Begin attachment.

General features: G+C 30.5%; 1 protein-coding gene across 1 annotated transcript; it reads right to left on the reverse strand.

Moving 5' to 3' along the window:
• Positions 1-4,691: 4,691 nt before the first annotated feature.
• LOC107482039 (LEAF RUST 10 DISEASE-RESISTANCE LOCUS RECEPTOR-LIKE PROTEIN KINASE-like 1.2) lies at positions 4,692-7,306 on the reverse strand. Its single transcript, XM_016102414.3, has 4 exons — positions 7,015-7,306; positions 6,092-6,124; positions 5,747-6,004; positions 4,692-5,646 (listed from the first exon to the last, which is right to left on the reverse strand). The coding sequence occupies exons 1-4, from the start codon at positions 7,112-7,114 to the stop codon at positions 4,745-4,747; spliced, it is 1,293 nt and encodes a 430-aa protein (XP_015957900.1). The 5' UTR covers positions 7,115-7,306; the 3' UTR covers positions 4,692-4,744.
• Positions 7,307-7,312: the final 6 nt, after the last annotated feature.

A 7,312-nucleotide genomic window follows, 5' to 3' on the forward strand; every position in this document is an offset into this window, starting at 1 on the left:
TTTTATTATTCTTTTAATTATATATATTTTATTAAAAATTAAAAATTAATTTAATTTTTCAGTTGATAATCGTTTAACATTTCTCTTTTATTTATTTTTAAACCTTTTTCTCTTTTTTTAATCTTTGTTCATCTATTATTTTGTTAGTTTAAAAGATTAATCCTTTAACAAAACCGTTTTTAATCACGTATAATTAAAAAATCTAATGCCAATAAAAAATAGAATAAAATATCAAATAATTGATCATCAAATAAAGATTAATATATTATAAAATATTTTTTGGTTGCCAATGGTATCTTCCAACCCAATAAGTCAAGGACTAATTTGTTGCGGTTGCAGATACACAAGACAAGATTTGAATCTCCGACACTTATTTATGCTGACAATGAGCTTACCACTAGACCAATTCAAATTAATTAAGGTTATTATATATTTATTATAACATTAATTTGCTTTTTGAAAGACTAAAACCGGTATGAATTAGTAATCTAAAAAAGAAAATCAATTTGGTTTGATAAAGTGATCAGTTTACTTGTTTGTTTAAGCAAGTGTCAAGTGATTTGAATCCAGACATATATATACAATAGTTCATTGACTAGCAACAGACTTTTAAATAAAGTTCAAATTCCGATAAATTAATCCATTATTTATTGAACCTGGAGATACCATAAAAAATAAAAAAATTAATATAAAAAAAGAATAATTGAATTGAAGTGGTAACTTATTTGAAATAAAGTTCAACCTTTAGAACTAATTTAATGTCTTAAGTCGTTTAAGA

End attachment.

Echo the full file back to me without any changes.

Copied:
General features: G+C 30.5%; 1 protein-coding gene across 1 annotated transcript; it reads right to left on the reverse strand.

Moving 5' to 3' along the window:
• Positions 1-4,691: 4,691 nt before the first annotated feature.
• LOC107482039 (LEAF RUST 10 DISEASE-RESISTANCE LOCUS RECEPTOR-LIKE PROTEIN KINASE-like 1.2) lies at positions 4,692-7,306 on the reverse strand. Its single transcript, XM_016102414.3, has 4 exons — positions 7,015-7,306; positions 6,092-6,124; positions 5,747-6,004; positions 4,692-5,646 (listed from the first exon to the last, which is right to left on the reverse strand). The coding sequence occupies exons 1-4, from the start codon at positions 7,112-7,114 to the stop codon at positions 4,745-4,747; spliced, it is 1,293 nt and encodes a 430-aa protein (XP_015957900.1). The 5' UTR covers positions 7,115-7,306; the 3' UTR covers positions 4,692-4,744.
• Positions 7,307-7,312: the final 6 nt, after the last annotated feature.

A 7,312-nucleotide genomic window follows, 5' to 3' on the forward strand; every position in this document is an offset into this window, starting at 1 on the left:
TTTTATTATTCTTTTAATTATATATATTTTATTAAAAATTAAAAATTAATTTAATTTTTCAGTTGATAATCGTTTAACATTTCTCTTTTATTTATTTTTAAACCTTTTTCTCTTTTTTTAATCTTTGTTCATCTATTATTTTGTTAGTTTAAAAGATTAATCCTTTAACAAAACCGTTTTTAATCACGTATAATTAAAAAATCTAATGCCAATAAAAAATAGAATAAAATATCAAATAATTGATCATCAAATAAAGATTAATATATTATAAAATATTTTTTGGTTGCCAATGGTATCTTCCAACCCAATAAGTCAAGGACTAATTTGTTGCGGTTGCAGATACACAAGACAAGATTTGAATCTCCGACACTTATTTATGCTGACAATGAGCTTACCACTAGACCAATTCAAATTAATTAAGGTTATTATATATTTATTATAACATTAATTTGCTTTTTGAAAGACTAAAACCGGTATGAATTAGTAATCTAAAAAAGAAAATCAATTTGGTTTGATAAAGTGATCAGTTTACTTGTTTGTTTAAGCAAGTGTCAAGTGATTTGAATCCAGACATATATATACAATAGTTCATTGACTAGCAACAGACTTTTAAATAAAGTTCAAATTCCGATAAATTAATCCATTATTTATTGAACCTGGAGATACCATAAAAAATAAAAAAATTAATATAAAAAAAGAATAATTGAATTGAAGTGGTAACTTATTTGAAATAAAGTTCAACCTTTAGAACTAATTTAATGTCTTAAGTCGTTTAAGA